In fact, as I'm writing this I have my front door open, just letting the sun shine in through the storm door. And there is Toonces, rolling around on her back on the carpet, just sunning herself. I think I'm going to wrap this up and get down there with her.  

Wednesday, December 10, 2014

We Need More Churches (Francis Pharcellus Churches, That Is)

A perennial favorite - and certainly a personal favorite of mine - is the short editorial/letter-response answering the question: Is there a Santa Claus?

The year was 1897. It was the age of Ingersoll - the Great Agnostic - who in this country at least was the chief spokesperson for rationalism. The industrial revolution was in full swing, and with it an lust towards materialism. And the move from science to scientism was also threatening to entirely chase magic from the mortal realm.

It was in this American milieu that New York Sun editor Francis Pharcellus Church was given the task of answering a little Virginia O'hanlan's question about Santa Claus. Wikisource has the entire essay here.

I see those same troubling things in full vigor today. A rationalism that is both unkind and belittling towards others. Mammon is the god of this age. And scientism still stifles faith and hope.
An antidote Church wrote (and I would second what he wrote):

Virginia, your little friends are wrong. They have been affected by the skepticism of a skeptical age. They do not believe except they see. They think that nothing can be which is not comprehensible by their little minds. All minds, Virginia, whether they be men's or children's, are little. In this great universe of ours man is a mere insect, an ant, in his intellect, as compared with the boundless world about him, as measured by the intelligence capable of grasping the whole of truth and knowledge.

Certainly we know more today than we did at the close of the nineteenth century. Yet we are no where near saying we have it all figured out. Mystery still surrounds us, the more we probe into space, the more we delve into the past, the more scientists delve into the wonders of the animal body.

One more paragraph from Church:

You may tear apart the baby's rattle and see what makes the noise inside, but there is a veil covering the unseen world which not the strongest man, nor even the united strength of all the strongest men that ever lived, could tear apart. Only faith, fancy, poetry, love, romance, can push aside that curtain and view and picture the supernal beauty and glory beyond. Is it all real? Ah, Virginia, in all this world there is nothing else real and abiding.

Diminish faith, fancy and poetry and will not love and romance eventually be diminished as well? I worry about the reductionism that makes of humans mere robotic accidents of the "blind forces of nature."

As the poet Keats put it:

Do not all charms fly
At the mere touch of cold philosophy?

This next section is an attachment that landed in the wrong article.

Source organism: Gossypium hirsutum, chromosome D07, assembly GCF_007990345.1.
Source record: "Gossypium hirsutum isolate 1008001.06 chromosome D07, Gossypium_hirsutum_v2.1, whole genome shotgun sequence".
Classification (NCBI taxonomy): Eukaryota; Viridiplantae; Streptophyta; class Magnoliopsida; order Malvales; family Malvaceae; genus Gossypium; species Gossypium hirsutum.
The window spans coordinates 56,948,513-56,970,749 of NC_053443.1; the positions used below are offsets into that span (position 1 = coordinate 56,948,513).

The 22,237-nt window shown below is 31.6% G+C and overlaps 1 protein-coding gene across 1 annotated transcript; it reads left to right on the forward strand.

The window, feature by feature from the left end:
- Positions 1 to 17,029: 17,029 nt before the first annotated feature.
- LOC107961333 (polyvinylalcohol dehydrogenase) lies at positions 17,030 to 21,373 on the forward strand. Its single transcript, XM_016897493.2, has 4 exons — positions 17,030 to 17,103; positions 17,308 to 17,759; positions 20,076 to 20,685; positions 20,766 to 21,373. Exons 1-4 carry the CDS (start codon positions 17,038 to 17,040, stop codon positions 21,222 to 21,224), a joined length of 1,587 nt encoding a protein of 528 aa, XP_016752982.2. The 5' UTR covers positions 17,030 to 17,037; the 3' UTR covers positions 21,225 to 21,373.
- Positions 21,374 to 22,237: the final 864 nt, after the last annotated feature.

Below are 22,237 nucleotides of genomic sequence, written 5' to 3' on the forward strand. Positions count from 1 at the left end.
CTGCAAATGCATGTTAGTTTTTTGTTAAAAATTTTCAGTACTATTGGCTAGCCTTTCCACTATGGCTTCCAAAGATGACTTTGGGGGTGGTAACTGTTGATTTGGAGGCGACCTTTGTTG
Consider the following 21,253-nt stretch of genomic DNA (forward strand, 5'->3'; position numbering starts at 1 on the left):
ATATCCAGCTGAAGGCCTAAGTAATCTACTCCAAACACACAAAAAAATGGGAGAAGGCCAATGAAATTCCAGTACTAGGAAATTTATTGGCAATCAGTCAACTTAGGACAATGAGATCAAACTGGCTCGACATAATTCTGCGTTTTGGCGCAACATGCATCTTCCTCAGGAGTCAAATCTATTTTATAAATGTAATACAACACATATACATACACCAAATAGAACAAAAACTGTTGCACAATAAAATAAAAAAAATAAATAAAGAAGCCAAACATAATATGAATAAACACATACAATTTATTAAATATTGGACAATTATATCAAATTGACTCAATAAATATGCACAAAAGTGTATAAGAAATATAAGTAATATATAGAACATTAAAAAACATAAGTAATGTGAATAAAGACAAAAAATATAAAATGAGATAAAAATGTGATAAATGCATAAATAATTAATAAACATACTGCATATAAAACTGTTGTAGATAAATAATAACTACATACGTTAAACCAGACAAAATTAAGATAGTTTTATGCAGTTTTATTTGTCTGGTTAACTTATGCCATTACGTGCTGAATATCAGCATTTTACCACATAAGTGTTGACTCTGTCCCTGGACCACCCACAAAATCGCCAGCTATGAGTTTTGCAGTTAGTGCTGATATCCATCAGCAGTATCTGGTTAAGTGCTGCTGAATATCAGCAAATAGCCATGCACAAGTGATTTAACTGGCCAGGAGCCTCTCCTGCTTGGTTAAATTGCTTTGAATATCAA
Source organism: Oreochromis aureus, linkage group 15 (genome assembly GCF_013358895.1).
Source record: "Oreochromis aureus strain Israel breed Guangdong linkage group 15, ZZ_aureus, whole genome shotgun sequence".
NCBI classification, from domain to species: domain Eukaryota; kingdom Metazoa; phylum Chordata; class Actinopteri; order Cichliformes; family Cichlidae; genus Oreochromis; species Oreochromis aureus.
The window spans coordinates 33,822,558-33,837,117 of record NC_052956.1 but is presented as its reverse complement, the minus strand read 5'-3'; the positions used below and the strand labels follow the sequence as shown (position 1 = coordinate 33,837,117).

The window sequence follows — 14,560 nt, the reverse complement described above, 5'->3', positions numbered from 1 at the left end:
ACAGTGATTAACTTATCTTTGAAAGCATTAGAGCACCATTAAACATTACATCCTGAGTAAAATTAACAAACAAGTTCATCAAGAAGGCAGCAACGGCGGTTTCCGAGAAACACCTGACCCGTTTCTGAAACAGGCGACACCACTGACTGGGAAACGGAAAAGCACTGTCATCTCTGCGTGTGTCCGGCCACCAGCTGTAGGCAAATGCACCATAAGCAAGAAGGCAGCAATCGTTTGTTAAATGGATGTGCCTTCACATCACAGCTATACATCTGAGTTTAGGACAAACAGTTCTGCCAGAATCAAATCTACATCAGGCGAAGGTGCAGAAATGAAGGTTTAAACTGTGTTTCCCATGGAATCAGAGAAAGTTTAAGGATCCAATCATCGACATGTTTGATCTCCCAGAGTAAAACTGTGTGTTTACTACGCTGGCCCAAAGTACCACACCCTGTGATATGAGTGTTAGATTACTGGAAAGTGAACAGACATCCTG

There was an awful rainbow once in heaven:
We know her woof, her texture; she is given
In the dull catalogue of common things.
Philosophy will clip an Angel's wings,
Conquer all mysteries by rule and line,
Empty the haunted air, and gnom├Ęd mine—
Unweave a rainbow, as it erewhile made
The tender-person'd Lamia melt into a shade.


We need more Francis Churches, and some more John Keats, too.

Tuesday, December 9, 2014

Does Human History Need To Be Rewritten?

For some time I've entertained the idea ancient humans were much more knowledgeable than is usually given credit. So it was with great interest that I read about the 430,000 to 540,000-year-old mollusk with an etched-in zigzag pattern which has been getting attention.

Paleoanthropologist Dr. Stephen Munro bluntly suggests "it rewrites human history." Similar markings have been noted on previous artifacts, but those only date back 100,000 years. So it is being suggested that Homo erectus may have been more sophisticated than first thought.

So does the current understanding of history need a rewrite? It takes a lot for major adjustments to popular theory to be made. But I am encouraged by more and more findings that suggest the ancients were in fact very sophisticated.


For me the take away is the need to remain open-minded, and recognize that our knowledge about the distant past is fragmentary at best.

Monday, December 8, 2014

More Than Meets The Eye?


Just saw this one on the news. A Jewish lady out in California was in her local Walgreens to buy gift wrap for Hanukkah when she noticed Nazi symbols contained in the pattern of the wrap.

Cheryl Shapiro said "I really put my foot down because I was appalled by this." And after taking her grievance to the store manager, Walgreens made the decision to pull the offensive wrap.

I'm quite sure if I had seen this paper I would not have noticed the swastika. At least not without studying it for a while.

Was this an unfortunate coincidence? Is it possible someone was "in" on this and purposely tried to sneak this through in order to be offensive?

The swastika (under various names) has been in use for some three millennia. It took on its current infamy after Hitler's Germany made itself the disgrace of modernity. Before that it usually had good connotations. But we can't put the genii of the Nazi usage back into the bottle.